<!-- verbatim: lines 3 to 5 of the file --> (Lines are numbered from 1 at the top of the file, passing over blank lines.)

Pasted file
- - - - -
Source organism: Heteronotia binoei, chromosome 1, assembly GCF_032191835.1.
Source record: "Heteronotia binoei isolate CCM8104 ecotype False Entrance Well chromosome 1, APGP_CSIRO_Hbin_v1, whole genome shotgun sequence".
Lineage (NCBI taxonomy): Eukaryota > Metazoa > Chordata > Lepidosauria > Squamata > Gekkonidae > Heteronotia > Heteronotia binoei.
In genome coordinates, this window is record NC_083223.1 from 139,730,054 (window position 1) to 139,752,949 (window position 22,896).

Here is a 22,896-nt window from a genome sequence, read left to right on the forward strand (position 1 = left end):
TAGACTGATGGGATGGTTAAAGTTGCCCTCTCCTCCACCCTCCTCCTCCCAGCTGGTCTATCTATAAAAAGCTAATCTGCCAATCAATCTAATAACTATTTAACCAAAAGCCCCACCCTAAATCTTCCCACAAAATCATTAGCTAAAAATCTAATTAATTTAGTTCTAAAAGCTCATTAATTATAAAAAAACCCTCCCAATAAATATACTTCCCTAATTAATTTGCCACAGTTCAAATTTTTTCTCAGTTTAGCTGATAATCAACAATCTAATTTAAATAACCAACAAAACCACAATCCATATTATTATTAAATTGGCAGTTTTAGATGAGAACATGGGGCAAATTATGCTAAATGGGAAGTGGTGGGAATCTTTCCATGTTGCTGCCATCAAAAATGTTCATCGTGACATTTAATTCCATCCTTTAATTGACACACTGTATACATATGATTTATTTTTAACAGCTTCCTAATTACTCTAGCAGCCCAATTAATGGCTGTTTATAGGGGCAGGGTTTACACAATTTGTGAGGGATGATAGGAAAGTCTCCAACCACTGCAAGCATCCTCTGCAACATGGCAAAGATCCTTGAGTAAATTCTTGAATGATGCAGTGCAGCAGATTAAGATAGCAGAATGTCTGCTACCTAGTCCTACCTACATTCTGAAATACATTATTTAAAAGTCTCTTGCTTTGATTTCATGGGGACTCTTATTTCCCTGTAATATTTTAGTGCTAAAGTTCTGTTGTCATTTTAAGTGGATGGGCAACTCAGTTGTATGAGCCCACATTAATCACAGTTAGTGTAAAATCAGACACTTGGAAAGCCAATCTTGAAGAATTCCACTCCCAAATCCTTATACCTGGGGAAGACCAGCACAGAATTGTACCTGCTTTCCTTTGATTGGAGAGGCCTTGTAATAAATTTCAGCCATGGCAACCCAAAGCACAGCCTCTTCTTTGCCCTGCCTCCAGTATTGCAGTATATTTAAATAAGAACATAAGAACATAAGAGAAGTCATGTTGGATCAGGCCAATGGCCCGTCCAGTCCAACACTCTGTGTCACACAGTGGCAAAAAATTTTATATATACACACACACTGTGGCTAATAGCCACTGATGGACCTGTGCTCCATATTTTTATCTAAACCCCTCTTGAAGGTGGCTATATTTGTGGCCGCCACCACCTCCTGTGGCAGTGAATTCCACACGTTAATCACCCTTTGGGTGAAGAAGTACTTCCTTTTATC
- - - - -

Lineage (NCBI taxonomy): Eukaryota > Metazoa > Chordata > Lepidosauria > Squamata > Gekkonidae > Heteronotia > Heteronotia binoei.
In genome coordinates, this window is record NC_083223.1 from 139,730,054 (window position 1) to 139,752,949 (window position 22,896).

Here is a 22,896-nt window from a genome sequence, read left to right on the forward strand (position 1 = left end):